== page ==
What falls out of Goldsmith’s exhibit, as so often in works of visual art that turn on the materiality of written, typed, or scrolling texts, is any interest in the act of reading itself – and that too is consistent with Goldsmith’s “tribute” to Swartz because reading, and reflecting, was never a part of the young man’s project. (The federal courts were never interested in the political or subjective content of the stored academic documents, only in their proprietary nature.) We are able in Goldsmith’s work to locate not the text, whose materiality can only be experienced by being written, and read. Instead we have our attention drawn to the shy, smiling image of one young man who attempted a global circulation appropriate for these times of massive, though largely unreflective accumulation and mining of textual data.
The Publishing Event
There was a time, when I thought that the public life of an essay begins with journal publication. My sense is that the situation is quite different today. Inclusion in JSTOR feels more like the end of something, because the comments and criticisms an article can generate from colleagues who heard different versions, at conferences and on web sites or in editorial correspondence where ideas were worked out and talked through at various stages of composition, is nowhere visible alongside most published versions. Nor is it likely that the texts and critical arguments an author may cite, or citations and critical engagements the article may have initiated, will be available in the particular site of an article’s storage: for most of the citations in an essay collected in JSTOR or Project Muse, you need to exit the site and either locate referenced books or search elsewhere on the Internet (a task that is unlikely for scholars to undertake, or curators since the results of this tracking cannot be duplicated by scholars or curators coming later). Access to the stored article itself assumes that a reader belongs to an institution that has a subscription to the Hopkins site, or that she reaches the essay by searching explicitly on a title or keyword. That assumption is acceptable when accessing materials in support of pre-set tasks (e.g., promotion, tenure, and hiring) but it is a real block when one is in the process of researching and writing, which in my case is done online increasingly in a seamless process of enfolding sites and collecting citations from numerous web resources. (It does not help, once an essay is found, if it is presented in the ubiquitous PDF format that disallows clipping and pasting: this is one small but telling indication of the over-protection of documents and tacit discouragement of citation.)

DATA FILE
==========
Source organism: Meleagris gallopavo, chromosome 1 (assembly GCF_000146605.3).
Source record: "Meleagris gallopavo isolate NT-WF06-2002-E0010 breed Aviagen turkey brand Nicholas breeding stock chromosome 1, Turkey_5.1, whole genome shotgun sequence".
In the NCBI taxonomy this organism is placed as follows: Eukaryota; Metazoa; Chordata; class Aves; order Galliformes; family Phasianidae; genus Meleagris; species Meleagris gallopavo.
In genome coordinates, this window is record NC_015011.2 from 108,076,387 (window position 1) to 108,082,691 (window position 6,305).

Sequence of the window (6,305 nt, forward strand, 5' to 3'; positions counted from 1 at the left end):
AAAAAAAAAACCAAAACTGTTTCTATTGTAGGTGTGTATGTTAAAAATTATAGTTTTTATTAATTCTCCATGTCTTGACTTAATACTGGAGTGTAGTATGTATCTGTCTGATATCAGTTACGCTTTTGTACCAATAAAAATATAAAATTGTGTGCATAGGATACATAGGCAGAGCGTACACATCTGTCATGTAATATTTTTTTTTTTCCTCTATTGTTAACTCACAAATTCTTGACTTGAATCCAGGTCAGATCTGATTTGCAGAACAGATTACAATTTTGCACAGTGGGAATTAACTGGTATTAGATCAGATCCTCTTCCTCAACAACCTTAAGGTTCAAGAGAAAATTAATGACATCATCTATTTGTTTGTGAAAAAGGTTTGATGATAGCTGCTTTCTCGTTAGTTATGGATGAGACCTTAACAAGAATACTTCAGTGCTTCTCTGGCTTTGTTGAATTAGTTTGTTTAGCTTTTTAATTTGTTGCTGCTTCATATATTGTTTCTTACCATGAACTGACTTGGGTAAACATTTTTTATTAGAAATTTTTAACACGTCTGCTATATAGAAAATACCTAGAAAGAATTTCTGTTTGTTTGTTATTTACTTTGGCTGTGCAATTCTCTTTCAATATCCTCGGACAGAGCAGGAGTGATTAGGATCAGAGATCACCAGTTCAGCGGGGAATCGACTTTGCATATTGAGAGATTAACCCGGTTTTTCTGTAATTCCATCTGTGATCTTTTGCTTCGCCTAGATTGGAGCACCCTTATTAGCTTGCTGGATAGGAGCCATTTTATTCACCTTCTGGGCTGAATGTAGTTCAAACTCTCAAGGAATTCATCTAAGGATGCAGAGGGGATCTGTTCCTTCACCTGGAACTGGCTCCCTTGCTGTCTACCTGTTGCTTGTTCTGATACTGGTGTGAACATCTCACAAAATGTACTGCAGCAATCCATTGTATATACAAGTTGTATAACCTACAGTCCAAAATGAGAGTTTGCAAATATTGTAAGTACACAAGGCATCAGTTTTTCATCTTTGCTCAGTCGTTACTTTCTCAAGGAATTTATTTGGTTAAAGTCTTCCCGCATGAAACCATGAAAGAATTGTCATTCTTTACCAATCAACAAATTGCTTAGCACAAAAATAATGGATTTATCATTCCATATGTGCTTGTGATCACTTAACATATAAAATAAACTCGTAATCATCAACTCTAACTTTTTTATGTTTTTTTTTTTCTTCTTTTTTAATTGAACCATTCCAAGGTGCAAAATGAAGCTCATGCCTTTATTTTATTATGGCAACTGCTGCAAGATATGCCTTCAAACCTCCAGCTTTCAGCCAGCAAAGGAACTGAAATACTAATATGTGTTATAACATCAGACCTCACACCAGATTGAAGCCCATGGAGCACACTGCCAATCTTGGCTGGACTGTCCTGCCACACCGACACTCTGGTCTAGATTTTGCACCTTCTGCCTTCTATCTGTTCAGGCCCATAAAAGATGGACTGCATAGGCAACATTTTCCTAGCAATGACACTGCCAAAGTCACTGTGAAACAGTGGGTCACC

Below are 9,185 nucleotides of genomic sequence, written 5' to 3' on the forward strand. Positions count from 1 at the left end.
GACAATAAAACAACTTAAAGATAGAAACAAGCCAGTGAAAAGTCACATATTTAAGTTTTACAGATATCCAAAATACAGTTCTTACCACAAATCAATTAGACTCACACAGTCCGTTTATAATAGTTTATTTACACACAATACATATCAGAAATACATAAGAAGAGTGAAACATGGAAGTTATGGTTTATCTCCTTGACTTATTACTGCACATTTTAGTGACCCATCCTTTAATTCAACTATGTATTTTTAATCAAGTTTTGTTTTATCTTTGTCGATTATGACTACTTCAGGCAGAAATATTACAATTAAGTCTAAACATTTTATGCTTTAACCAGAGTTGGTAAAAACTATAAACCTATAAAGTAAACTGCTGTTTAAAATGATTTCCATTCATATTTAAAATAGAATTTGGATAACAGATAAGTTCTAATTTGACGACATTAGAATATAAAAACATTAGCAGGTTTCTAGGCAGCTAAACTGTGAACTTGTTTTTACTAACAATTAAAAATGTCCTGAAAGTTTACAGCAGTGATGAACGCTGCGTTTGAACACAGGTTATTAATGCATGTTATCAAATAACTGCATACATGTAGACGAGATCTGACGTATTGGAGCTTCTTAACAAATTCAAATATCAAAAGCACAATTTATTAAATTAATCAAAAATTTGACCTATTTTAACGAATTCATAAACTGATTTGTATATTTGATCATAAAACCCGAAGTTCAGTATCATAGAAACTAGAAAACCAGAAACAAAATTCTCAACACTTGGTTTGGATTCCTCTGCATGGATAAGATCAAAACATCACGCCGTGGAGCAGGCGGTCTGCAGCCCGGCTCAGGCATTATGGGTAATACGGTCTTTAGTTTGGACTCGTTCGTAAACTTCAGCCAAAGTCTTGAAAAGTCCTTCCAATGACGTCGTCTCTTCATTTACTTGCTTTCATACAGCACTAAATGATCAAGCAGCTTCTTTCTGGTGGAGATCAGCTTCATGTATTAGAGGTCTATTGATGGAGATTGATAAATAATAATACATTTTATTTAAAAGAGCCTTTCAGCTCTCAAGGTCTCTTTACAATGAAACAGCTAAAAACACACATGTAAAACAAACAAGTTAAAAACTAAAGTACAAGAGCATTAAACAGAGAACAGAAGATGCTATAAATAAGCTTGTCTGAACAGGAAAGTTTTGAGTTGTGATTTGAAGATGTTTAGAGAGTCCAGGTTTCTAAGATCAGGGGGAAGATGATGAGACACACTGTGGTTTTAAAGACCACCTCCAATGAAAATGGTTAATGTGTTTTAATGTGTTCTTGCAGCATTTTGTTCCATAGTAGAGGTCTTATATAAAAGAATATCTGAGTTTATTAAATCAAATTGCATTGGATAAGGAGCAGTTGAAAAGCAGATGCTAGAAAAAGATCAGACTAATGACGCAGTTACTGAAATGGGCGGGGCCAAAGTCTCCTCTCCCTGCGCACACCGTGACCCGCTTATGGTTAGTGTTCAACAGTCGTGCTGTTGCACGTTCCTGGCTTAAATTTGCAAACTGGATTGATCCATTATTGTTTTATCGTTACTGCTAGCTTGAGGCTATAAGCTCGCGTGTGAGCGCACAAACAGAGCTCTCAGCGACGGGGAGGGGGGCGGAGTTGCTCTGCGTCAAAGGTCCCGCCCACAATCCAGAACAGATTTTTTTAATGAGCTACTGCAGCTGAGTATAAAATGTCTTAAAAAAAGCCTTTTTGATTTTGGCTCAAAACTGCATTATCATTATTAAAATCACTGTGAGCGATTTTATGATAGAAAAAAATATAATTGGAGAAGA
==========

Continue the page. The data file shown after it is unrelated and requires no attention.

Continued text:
In “Electronic Literature as World Literature,” Joseph Tabbi argues that the conversation around works was as much as anything what qualified a work as being authentically a “world fiction.” The colloquy between Goethe and his French supporters, in spoken conversations, reviews, audience reactions and the felt celebrity that surrounds the production of a play in the 18th century, may or may not be available today; I am not a specialist in this era, but I suspect the majority of such context in past centuries is lost to textual scholarship. It needn’t be lost today, not when so much of the reaction surrounding a work is generated on digital platforms and hence savable, and shareable directly and immediately within and across national borders (though not so often, as of yet, among scholarly databases). That worldly dimension of current literary practice, one would think, ought to be facilitated as a matter of course by those working within current media. And this would extend also to works of literary criticism, where contention and the exchange of competing interpretations and evaluations constitute the life of a literary work, whether performative, narrative, or critical.
That such conversations need to be trans-national and multi-lingual, as the great debates in literary theory always have been, is a criterion that should be possible to reproduce in a more robust way for an emerging world literary practice in networked media. But the presentation in academic journals, in which double blind peer review is the predominant measure of worthiness, mostly leaves out that robust, written responsiveness. Focusing on the isolated article might well serve a credentializing purpose: so long as one’s peers on editorial boards have read and commented on an essay, committees for tenure and promotion needn’t look further for evidence of influence – and hence there is little motivation for journal readers to register public responses to books or articles in the medium where these appear, by an audience that is not pre-selected.
That sort of unsponsored response is more likely to be generated not in formal review processes but rather during live presentations at conferences or during focused, online gatherings. Indeed, the presence of conversational threads on Twitter is cited as a defining feature of the current rise of the digital humanities. But not a tweet is to be seen, once a presentation is published in the majority of peer-reviewed journals in print or online. We’ve gotten used to separating publication from the collegial conversations that lead to and away from printed works; that is one of many essentially cultural (not inherently professional or scholarly) habits that is under pressure when so much of what we say in conferences and on blogs is now textual, and hence recoverable. Yet there is no real reason why, in current networks, comments on any one literary work in combination with networked keywords, tags, and taxonomies cannot lead readers organically to other, related works, essays, and commentaries: that is the single most distinctive affordance of new media for the construction of a literary field because it is a kind of record that can allow readers a sense of the life of a scholarly essay as it comes into being and generates dialogue, fosters consensus and provokes contention.